Responsiveness of self-report and therapist-rated upper extremity structural impairment and functional outcome measures in early rheumatoid arthritis.
Adams J., Mullee M., Burridge J., Hammond A., Cooper C.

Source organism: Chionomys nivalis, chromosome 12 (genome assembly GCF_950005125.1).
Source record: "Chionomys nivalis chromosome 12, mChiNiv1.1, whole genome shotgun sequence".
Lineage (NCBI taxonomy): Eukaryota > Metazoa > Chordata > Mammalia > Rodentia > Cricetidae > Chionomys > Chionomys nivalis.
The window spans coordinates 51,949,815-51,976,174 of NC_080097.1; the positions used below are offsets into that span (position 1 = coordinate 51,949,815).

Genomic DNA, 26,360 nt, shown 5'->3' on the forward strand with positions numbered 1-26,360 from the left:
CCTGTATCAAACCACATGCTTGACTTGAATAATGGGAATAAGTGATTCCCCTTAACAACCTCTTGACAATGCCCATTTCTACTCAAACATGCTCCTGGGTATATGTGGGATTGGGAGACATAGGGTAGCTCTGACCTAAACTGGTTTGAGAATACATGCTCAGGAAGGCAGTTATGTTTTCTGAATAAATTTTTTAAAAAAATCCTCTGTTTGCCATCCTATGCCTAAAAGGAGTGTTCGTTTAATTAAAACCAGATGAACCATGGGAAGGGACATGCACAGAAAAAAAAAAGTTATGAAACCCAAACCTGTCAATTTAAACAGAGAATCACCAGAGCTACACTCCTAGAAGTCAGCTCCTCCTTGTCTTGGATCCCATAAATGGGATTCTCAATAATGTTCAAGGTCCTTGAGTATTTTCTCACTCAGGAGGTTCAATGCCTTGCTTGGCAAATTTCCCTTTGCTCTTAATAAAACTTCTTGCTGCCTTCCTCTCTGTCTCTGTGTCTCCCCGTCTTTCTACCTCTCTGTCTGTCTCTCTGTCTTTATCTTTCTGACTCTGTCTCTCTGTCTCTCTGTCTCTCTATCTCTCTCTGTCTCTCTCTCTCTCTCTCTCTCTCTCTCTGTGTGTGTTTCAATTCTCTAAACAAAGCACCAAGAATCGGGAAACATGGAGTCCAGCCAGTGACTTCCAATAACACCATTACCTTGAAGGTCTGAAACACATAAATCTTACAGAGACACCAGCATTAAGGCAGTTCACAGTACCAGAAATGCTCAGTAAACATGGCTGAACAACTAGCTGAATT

OBJECTIVE: To provide a responsiveness analysis of the self-report and therapist-rated upper extremity functional outcome measures used in a rehabilitation trial. METHODS: A variety of commonly used therapist-assessed and self-report structural impairment and functional outcome measures were compared for the ability to detect and measure change in wrist and hand status in an early rheumatoid arthritis population over 12 months. Responsiveness was measured using the standardized response mean (SRM) and effect size (ES). RESULTS: The most responsive measures were the Michigan Hand Outcomes Questionnaire (SRM 0.49 [95% confidence interval (95% CI) 0.27, 0.72], ES = 0.37 [95% CI 0.21, 0.54]), dominant metacarpophalangeal joint ulnar deviation (SRM 0.46 [95% CI 0.27, 0.65], ES = 0.58 [95% CI 0.34, 0.82]), and mean power handgrip test (SRM 0.45 [95% CI 0.26, 0.64], ES = 0.32 [95% CI 0.18, 0.45]) The least responsive measure was the Health Assessment Questionnaire (SRM -0.12 [95% CI -0.31, 0.08], ES = -0.08 [95% CI -0.21, 0.05]). CONCLUSION: Over 12 months, there was substantial variation in wrist and hand outcome measures to detect change over time in an early RA population. Careful consideration is required to choose the most appropriate measure that can detect change.